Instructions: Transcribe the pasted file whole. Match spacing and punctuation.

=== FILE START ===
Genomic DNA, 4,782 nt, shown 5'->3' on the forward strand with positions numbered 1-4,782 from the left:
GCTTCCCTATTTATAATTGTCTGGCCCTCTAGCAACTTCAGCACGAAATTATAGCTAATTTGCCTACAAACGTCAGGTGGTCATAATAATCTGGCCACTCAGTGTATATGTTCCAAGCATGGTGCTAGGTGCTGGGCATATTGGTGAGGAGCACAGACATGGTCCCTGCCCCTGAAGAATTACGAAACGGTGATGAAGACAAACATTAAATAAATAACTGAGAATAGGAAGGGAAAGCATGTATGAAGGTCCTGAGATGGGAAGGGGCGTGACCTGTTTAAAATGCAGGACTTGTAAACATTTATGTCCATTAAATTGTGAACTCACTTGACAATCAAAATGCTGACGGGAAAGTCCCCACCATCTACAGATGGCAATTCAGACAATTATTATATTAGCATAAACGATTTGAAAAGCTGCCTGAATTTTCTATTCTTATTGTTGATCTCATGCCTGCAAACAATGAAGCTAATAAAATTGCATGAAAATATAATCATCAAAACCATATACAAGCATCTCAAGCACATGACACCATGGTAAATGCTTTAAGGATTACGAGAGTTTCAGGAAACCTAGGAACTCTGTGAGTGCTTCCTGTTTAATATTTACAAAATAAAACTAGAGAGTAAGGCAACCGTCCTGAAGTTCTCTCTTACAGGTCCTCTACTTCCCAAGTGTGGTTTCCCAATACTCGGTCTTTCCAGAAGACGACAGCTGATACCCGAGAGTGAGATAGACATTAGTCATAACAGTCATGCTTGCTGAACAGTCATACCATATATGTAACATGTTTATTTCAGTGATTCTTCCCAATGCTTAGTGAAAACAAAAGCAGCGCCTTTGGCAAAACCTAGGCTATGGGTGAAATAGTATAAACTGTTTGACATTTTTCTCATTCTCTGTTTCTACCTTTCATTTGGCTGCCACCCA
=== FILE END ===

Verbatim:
Genomic DNA, 4,782 nt, shown 5'->3' on the forward strand with positions numbered 1-4,782 from the left:
GCTTCCCTATTTATAATTGTCTGGCCCTCTAGCAACTTCAGCACGAAATTATAGCTAATTTGCCTACAAACGTCAGGTGGTCATAATAATCTGGCCACTCAGTGTATATGTTCCAAGCATGGTGCTAGGTGCTGGGCATATTGGTGAGGAGCACAGACATGGTCCCTGCCCCTGAAGAATTACGAAACGGTGATGAAGACAAACATTAAATAAATAACTGAGAATAGGAAGGGAAAGCATGTATGAAGGTCCTGAGATGGGAAGGGGCGTGACCTGTTTAAAATGCAGGACTTGTAAACATTTATGTCCATTAAATTGTGAACTCACTTGACAATCAAAATGCTGACGGGAAAGTCCCCACCATCTACAGATGGCAATTCAGACAATTATTATATTAGCATAAACGATTTGAAAAGCTGCCTGAATTTTCTATTCTTATTGTTGATCTCATGCCTGCAAACAATGAAGCTAATAAAATTGCATGAAAATATAATCATCAAAACCATATACAAGCATCTCAAGCACATGACACCATGGTAAATGCTTTAAGGATTACGAGAGTTTCAGGAAACCTAGGAACTCTGTGAGTGCTTCCTGTTTAATATTTACAAAATAAAACTAGAGAGTAAGGCAACCGTCCTGAAGTTCTCTCTTACAGGTCCTCTACTTCCCAAGTGTGGTTTCCCAATACTCGGTCTTTCCAGAAGACGACAGCTGATACCCGAGAGTGAGATAGACATTAGTCATAACAGTCATGCTTGCTGAACAGTCATACCATATATGTAACATGTTTATTTCAGTGATTCTTCCCAATGCTTAGTGAAAACAAAAGCAGCGCCTTTGGCAAAACCTAGGCTATGGGTGAAATAGTATAAACTGTTTGACATTTTTCTCATTCTCTGTTTCTACCTTTCATTTGGCTGCCACCCA